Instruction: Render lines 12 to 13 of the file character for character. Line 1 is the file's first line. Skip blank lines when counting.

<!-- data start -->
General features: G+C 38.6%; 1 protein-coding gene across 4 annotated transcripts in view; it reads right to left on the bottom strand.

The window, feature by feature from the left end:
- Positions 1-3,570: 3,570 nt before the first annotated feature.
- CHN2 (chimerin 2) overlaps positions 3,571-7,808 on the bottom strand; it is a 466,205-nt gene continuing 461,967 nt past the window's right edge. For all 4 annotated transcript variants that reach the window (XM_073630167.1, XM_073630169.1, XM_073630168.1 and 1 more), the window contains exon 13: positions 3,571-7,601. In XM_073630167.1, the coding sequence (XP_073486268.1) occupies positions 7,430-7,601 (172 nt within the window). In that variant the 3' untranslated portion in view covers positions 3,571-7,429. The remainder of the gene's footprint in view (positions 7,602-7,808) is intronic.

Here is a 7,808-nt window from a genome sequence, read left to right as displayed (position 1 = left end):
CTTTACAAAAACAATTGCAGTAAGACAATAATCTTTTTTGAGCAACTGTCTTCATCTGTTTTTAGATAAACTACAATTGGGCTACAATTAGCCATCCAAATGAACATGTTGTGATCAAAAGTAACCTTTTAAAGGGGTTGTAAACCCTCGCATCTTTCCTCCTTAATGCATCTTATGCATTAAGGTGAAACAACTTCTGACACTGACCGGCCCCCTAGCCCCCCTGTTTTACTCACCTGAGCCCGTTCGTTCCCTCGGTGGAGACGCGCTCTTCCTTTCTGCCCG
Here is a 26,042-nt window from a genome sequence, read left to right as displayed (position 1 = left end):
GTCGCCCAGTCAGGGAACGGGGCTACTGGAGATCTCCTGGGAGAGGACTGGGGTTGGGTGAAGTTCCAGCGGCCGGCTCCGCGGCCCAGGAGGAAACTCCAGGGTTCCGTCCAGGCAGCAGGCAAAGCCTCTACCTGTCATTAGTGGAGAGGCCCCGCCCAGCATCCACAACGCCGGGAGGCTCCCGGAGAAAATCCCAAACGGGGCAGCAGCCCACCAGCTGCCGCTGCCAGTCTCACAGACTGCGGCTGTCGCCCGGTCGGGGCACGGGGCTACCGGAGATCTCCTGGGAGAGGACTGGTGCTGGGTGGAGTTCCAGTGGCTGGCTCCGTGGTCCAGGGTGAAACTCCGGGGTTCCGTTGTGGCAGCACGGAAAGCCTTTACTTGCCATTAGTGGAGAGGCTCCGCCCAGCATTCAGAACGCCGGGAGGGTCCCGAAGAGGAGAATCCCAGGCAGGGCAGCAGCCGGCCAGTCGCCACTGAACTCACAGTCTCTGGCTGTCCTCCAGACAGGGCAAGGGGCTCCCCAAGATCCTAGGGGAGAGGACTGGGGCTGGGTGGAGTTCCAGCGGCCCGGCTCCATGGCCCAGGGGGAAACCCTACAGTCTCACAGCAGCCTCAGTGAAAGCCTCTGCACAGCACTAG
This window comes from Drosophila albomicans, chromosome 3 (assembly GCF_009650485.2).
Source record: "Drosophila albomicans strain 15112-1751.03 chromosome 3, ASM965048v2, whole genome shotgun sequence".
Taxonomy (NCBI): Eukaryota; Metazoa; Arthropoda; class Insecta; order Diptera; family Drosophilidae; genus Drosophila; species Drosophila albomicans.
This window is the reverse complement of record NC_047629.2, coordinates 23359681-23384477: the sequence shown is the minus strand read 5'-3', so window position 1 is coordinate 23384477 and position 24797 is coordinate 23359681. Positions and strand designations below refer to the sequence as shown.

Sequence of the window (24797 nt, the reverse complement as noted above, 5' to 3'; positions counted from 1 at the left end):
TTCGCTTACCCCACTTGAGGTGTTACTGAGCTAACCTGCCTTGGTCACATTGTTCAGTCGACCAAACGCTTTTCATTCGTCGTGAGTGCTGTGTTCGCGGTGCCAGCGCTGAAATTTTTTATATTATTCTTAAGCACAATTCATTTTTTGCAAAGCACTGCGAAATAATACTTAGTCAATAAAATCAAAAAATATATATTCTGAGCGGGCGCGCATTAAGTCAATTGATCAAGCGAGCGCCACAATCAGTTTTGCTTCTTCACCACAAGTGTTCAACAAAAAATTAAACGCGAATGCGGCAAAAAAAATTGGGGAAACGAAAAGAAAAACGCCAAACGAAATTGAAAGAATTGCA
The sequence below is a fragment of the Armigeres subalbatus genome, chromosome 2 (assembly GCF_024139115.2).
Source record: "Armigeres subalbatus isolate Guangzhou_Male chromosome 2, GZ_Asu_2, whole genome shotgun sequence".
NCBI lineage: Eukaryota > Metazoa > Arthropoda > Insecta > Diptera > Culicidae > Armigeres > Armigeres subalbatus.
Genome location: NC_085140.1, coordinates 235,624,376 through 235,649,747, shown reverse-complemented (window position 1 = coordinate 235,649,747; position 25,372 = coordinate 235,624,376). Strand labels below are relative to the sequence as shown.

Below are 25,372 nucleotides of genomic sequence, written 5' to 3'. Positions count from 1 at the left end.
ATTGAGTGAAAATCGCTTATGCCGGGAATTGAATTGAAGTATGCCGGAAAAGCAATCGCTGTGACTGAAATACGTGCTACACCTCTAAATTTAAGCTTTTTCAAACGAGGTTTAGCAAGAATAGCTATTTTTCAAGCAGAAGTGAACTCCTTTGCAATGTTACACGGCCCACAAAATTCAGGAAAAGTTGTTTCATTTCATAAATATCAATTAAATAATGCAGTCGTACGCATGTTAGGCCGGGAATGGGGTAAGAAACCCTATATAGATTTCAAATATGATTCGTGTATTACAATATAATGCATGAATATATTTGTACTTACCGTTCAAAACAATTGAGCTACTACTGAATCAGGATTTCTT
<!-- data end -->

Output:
This window is the reverse complement of record NC_047629.2, coordinates 23359681-23384477: the sequence shown is the minus strand read 5'-3', so window position 1 is coordinate 23384477 and position 24797 is coordinate 23359681. Positions and strand designations below refer to the sequence as shown.

Sequence of the window (24797 nt, the reverse complement as noted above, 5' to 3'; positions counted from 1 at the left end):